Jamelah Reads the Classics: Inferno

My saga with the Inferno, written by one Signor Dante Alighieri, began when I was around 16 years old, in the library one rainy summer afternoon, looking for something to read. I picked a new translation (by Seamus Heaney, among other people) of this first third of The Divine Comedy off of the shelf and thought I’d give it a go. Because when you’re 16 with nothing better to do, Italian medieval poetry is right up your alley. At least when you’re 16 with nothing better to do and you happen to be me, which you don’t.

In any case, I think I made it through a canto or two, realized that I wasn’t really a big fan of Seamus Heaney (at least not at age 16, and I haven’t tried since), and went on to read another book, like The Joy Luck Club or something.

A year later, my then best friend in the entire world and I had this private joke that involved the famous inscription on the gates of Hell in the poem, and as a graduation present, she bought me a copy of the book. We’re not friends anymore, but I still have the book, and it is this particular copy of Dante’s famous poem that I have been curled up with over the past week. So, without further ado, I guess it’s appropriate that I say…

Lasciate ogne speranza, voi ch’intrate*, because this installment of Jamelah Reads the Classics is all about (burn, baby, burn) Dante’s Inferno.

It’s like this: Dante gets lost in the woods, where he encounters the poet Virgil (who is the one responsible for the Aeneid — I can’t escape this stuff, can I?) Virgil offers to guide Dante through Hell. Dante freaks out a little bit near the beginning, but then is okay after a pep talk from Beatrice, who he thinks is totally hot.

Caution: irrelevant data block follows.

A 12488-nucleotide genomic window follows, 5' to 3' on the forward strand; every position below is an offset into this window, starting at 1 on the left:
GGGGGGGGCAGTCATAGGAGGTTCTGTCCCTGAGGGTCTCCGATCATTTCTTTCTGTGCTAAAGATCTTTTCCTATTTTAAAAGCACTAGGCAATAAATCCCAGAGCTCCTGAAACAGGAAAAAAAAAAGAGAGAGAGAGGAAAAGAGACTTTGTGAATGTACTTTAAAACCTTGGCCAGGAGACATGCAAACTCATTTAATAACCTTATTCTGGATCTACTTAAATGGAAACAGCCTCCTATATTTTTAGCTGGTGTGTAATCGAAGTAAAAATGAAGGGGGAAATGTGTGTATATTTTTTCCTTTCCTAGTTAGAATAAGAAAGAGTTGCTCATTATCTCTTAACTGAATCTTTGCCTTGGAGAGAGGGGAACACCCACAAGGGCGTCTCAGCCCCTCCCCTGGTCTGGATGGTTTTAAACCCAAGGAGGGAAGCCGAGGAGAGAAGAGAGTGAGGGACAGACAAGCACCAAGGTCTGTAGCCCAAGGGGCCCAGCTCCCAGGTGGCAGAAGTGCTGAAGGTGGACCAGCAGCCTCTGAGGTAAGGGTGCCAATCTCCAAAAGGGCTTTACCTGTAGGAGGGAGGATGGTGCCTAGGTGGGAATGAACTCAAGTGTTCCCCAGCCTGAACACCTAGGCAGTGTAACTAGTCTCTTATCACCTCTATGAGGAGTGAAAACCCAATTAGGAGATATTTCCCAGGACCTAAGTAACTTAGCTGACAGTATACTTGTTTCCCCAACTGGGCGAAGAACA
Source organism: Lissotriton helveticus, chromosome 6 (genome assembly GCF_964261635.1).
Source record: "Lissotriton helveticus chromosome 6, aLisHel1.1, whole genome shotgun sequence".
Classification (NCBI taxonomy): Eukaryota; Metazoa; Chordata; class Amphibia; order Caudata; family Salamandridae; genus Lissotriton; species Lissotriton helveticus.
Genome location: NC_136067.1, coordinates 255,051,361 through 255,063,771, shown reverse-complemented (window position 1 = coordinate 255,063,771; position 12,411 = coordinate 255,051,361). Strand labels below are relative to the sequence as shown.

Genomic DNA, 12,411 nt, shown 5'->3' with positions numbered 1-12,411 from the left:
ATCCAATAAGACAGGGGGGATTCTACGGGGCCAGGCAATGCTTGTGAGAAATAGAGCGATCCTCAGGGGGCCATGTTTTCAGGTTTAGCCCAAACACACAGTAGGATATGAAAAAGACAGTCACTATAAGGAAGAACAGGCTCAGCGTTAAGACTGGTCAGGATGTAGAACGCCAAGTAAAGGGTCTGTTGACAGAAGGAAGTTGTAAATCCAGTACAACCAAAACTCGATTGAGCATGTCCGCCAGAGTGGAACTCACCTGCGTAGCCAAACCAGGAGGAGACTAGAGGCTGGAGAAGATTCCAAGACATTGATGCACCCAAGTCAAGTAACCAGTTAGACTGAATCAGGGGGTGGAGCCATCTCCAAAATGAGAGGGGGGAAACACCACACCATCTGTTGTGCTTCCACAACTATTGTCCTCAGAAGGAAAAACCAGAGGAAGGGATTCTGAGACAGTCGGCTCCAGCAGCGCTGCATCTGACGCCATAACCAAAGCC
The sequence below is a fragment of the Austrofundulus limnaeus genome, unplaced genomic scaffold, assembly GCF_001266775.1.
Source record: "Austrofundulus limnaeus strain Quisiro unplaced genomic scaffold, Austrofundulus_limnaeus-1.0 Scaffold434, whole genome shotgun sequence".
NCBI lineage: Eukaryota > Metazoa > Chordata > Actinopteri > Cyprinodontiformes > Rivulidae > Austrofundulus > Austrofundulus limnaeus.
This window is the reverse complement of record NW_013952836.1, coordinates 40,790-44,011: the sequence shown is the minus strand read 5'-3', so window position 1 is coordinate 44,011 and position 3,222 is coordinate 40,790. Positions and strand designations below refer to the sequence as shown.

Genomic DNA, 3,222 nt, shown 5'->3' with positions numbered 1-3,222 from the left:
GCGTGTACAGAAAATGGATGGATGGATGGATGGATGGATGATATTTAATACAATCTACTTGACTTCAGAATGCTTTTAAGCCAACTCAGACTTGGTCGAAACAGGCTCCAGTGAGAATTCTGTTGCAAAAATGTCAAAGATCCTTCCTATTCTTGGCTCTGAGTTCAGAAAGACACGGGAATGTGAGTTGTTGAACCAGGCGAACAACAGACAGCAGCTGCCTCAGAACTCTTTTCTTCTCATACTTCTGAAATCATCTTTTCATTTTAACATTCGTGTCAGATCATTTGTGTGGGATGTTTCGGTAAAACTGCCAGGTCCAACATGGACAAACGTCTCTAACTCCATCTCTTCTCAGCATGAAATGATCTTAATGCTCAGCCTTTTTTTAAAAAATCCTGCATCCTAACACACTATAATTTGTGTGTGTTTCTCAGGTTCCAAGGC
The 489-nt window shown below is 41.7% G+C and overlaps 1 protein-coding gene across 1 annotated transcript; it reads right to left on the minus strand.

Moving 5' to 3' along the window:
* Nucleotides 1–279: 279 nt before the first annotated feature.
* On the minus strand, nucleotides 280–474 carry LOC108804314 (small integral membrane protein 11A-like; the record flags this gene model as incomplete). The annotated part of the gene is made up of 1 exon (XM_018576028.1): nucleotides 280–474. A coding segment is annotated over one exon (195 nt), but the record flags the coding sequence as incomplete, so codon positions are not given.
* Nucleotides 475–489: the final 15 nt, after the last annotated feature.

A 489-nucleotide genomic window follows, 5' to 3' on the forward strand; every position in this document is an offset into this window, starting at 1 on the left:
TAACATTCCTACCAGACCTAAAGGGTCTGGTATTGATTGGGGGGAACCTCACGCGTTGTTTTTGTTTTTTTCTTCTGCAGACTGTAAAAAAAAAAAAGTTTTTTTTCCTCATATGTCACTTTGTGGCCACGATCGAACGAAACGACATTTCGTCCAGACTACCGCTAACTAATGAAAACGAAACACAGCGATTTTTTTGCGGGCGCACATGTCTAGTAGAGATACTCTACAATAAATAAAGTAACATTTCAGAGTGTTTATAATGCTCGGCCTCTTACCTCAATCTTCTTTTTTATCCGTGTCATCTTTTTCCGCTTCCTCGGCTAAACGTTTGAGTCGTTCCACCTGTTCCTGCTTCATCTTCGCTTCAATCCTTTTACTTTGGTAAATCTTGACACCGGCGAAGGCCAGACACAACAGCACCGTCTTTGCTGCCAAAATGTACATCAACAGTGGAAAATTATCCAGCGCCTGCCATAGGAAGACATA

So, basically, Inferno is the beginning of the buddy roadstory archetype that we all know and love so well. Yeah, just like a 14th-century On the Road, with Virgil as Dean and Dante as Sal with extra large helpings of Catholic guilt!

Sort of.

As Virgil and Dante traverse the circles of Hell, they encounter all sorts of wacky afterlife hijinks, including, among other things: sinners submerged in excrement, sinners submerged in a river of boiling blood, sinners transformed into trees, sinners with their heads on backwards, sinners with their heads in holes with their feet on fire, sinners covered with itchy scabs, sinners submerged in ice, and sinners stuck in Satan’s giant pie-hole(s) to be chewed on for all eternity. In case you haven’t caught it by now, there are a lot of sinners in Hell, which is, I think, the point. And as Virgil and Dante encounter each unfortunate lot, they question those stuck with the eternal suffering deal — Who are you, and how did you end up in this perpetual festival of suck?

It’s when this happens that the fact that this is a politically-motivated book becomes highly apparent. Flip to any page in Inferno and you’ll encounter something like this:

As Virgil and I walked across the monstrous rock and my heart trembled with fear, I saw this man I knew from Florence. Florence is the city that sent me into a life of exile, and I’m really pious, so am therefore totally not bitter. Seriously. Shut up, I’m not. Anyway, this Florentine was a real bastard when he was alive, so he must spend all eternity with his head up his ass. Ha ha! I mean, that’s so sad. I weep.

I made that up, of course. Dante wouldn’t have written it that way. If he had written it, it would’ve included the person’s name, which just goes to show you how lucky he was that pesky things like libel law didn’t exist back in the 1300s.

Anyway, Dante’s Inferno is important to the canon of Western literature for two reasons: